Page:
Pancake Day – Shrove Tuesday

Wedding Ring for Pancake
Grandmother’s Wedding Ring for Pancake

Pancake Day is celebrated in Newfoundland on Shrove Tuesday, the day before Ash Wednesday, which is the beginning of Lent. The name shrove comes from the Christian custom of making confession of sin and receiving forgiveness, being shriven, on that day.

In many countries festivals are held on the last days before the beginning of lent. These include the Fastnacht in Germany and Carnivals in many places including the Mardi Gras, in New Orleans, Louisiana, the Carnival in Rio de Janeiro Brazil, and the Carnival in Trinidad.

During Lent it was the custom to fast, as Christ did for his forty days in the desert. Every person, including children, was expected to “give up” some food for Lent, especially sweets.

Following the tradition of their English ancestors, Newfoundlanders serve pancakes as the family meal for supper on Shrove Tuesday (in the past to use up the last of their eggs and butter before Lent.) The pancakes are served with molasses, which was brought back to Newfoundland from the West Indies Islands (along with rum) in exchange for fish.

As an additional treat, items were placed in the pancake batter before it is cooked to foretell the future for family members. When a person recieved a pancake with a certain item, everybody in the family knew what it meant.

If a boy received an item for a trade, it meant he would enter that trade. If a girl received the item for a trade, it meant she would marry a person from that trade.

Although today families usually concentrate on placing coins and perhaps a wedding ring in the pancakes, in the past the items included:

  • A piece of string (representing a net)– a fisherman
  • A piece of wood ( representing woodworking) — a carpenter
  • A wedding ring (representing marriage)–the person would marry
  • A button (representing bachelorhood) — the person would not marry
  • A penny (representing poverty) — the person would be poor
  • A dime (representing riches) — the person would be wealthy
  • A nail (representing horseshoe)– a blacksmith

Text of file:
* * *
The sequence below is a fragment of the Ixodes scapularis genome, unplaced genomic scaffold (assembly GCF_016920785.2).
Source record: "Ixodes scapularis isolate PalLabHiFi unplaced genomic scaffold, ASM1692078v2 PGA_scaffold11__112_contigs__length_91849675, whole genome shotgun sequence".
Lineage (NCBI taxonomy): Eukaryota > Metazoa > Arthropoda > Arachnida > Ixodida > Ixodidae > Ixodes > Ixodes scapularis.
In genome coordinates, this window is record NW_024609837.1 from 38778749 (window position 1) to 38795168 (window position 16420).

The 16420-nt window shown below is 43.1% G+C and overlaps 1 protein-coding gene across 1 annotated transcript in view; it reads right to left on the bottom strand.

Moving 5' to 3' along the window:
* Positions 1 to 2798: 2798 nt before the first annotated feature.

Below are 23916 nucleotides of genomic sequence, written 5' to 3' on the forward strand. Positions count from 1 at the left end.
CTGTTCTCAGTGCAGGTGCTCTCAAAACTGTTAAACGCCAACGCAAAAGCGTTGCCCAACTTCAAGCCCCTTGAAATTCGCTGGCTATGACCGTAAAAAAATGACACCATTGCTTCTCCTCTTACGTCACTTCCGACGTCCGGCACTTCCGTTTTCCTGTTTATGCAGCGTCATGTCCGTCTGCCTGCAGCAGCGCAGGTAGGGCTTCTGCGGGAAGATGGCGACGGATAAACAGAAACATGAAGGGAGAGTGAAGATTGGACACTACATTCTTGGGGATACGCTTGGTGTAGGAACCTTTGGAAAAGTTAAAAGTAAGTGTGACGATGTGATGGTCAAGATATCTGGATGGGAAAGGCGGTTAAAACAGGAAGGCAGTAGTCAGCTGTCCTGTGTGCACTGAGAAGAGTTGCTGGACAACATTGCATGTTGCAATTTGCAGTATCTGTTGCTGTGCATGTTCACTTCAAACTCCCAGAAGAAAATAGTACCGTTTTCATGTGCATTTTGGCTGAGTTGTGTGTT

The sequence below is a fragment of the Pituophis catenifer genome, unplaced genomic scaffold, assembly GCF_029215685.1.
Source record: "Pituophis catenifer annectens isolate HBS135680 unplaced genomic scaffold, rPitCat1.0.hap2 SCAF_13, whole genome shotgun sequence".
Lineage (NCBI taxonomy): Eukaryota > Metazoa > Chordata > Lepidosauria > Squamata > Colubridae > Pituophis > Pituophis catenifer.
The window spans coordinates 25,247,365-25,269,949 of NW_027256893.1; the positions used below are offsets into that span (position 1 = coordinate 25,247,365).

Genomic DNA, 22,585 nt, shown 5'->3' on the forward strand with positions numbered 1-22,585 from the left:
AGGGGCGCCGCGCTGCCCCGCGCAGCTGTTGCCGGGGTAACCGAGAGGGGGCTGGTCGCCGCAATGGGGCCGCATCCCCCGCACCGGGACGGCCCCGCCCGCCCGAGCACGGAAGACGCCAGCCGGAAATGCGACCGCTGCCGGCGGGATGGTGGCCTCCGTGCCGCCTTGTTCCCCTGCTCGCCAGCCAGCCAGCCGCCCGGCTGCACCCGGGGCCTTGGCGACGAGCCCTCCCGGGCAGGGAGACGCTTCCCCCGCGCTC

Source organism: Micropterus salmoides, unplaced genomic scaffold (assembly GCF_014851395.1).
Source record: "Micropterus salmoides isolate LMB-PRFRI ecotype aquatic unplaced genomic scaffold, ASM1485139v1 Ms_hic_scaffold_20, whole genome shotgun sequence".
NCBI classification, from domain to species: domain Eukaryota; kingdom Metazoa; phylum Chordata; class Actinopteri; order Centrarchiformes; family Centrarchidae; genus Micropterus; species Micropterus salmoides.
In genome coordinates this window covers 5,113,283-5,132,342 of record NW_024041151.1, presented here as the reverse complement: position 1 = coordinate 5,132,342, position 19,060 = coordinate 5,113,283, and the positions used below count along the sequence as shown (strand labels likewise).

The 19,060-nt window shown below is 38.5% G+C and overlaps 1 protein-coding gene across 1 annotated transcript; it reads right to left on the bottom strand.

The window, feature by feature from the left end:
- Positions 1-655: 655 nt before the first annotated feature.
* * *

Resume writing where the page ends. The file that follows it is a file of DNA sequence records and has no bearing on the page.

Pancake Recipe
2 egg
2 cups of flour
1 1/2 cups of milk
4 tbsp butter or margarine or shortening
2 tablespoons of sugar
6 teaspoons baking powder
1 teaspoon of salt

Makes about 20 pancakes.

Beat egg until fluffy; beat in remaining ingredients just until smooth. Grease and heat frying pan.
Thoroughly clean items to be placed in pancakes. Spoon pancake batter into pan and place item in each pancake, until all items are used. Serve at least one pancake with an item to each family member.

Molasses Coady
2 cups of molasses
1/2 cup of water
3 tbsp butter or margarine

Boil ingredients together for about 10 minutes and pour over pancakes.


Filed under Baccalieu Trail, Bay Roberts

Bay Roberts Culture Days – 2011

Our community of Bay Roberts will be participating in Culture Days again on September 30th, October 1st, and October 2nd. Many people and businesses in our area have come together to plan and pay for these events, so that they are completely FREE to people of the region. Tickets and information about all events can be found at the Bay Roberts Visitor Information Centre or by calling 683-6377 or 683-1195  (Hours are Monday-Friday 10-5, closed weekends for Fall.)

Jerry Mercer will be presenting his production of David French’s “Salt-Water Moon” at the Victoria LOL #3 Playhouse on Friday, September 30th and Saturday, October 1st.  The director is Marc Warren. Acacia Puddister is playing the role of Mary Mercer and he role of Jacob Mercer is being played by Bobby Hogan.